The Customer Within: The power of employee engagement and inside-out marketing (Part 1 of 3)
Forty percent of [the Fortune 500 businesses], unfortunately, will not exist in a meaningful way in 10 years[...] Either we disrupt [by going digital] or we get disrupted.
What if companies could attract, retain, and engage the world’s best talent? What if they could empower their workforce on every level, toward emotional, spiritual, physical, and professional growth? And what if employees were inspired to become active brand evangelists reaching millions of people with just one click? Understanding these possibilities begins by defining employee engagement and cause marketing to identify their powerful nexus.
Companies already face roadblocks in managing and coordinating their efforts in marketing, human resources, and Corporate Social Responsibility (CSR). Given the additional lack of a cohesive strategy to get employees involved, they will never realize their employees’ or their programs’ potential. Traditionally, these efforts have been siloed, but if seen as intrinsically connected, new potential emerges. An employee engagement, wellness, communications and social sharing platform that places employees at the center of their firm’s storytelling will greatly improve efficacy and bridge the gap between internal and external social change.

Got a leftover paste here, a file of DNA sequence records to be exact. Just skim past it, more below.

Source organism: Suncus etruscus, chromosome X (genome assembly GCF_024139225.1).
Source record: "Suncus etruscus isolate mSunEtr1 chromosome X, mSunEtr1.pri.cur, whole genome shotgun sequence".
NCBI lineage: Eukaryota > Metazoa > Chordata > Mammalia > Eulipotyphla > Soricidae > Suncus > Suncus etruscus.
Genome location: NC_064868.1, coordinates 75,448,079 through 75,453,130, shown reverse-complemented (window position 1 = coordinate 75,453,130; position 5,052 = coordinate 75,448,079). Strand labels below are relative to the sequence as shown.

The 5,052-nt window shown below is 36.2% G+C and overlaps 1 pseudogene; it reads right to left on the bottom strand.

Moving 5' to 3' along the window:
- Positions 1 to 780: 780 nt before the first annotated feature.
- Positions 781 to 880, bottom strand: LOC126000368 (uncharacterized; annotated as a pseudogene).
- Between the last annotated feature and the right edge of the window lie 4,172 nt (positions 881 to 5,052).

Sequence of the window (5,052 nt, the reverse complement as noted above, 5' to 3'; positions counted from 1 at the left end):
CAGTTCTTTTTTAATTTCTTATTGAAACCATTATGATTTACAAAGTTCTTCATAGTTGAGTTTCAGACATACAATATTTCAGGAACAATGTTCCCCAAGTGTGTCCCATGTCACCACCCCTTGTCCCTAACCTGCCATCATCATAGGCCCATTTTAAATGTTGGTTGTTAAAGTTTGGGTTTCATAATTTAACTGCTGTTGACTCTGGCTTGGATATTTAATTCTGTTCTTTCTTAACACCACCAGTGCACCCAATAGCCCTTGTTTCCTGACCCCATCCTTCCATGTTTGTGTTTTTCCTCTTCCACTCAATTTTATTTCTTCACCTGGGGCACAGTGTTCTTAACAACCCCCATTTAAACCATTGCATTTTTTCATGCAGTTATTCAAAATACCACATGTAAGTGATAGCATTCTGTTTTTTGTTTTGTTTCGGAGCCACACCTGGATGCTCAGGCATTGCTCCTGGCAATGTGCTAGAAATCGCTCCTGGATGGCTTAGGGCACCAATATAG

In this series of posts on employee engagement and inside-out marketing, we explore the challenges and rewards of successful employee engagement programs and how this connects to success in other facets of the workplace. When companies approach employees as their first customer, purpose-driven productivity could take place that revolutionizes corporate marketing with an ‘Inside-Out’ approach.
Defining Employee Engagement
Employee engagement definitions overlap. Thomas Otter defines it as “a blend of job satisfaction, organiza- tional commitment, job involvement, and feelings of empowerment”.
According to CustomInsight, a provider of online HR assessment and development tools, employee engagement is “the extent to which employees feel passionate about their jobs, are committed to the organization, and put discretionary effort into their work.”3 And a Forbes article defines it as “the emotional commitment the employee has to the organization and its goals” and notes that this emotional commitment means “engaged employees...work on behalf of the organization’s goals.”
There have been entire chapters dedicated to defining employee engagement and its evolution in the context of the digital revolution. But employee engagement can best be understood not just in what it is but also in what it does for companies, in terms of employees’ perception of the brand and their contribution to its purpose. In this regard, BusinessDictionary.com provides the following definition of employee engagement: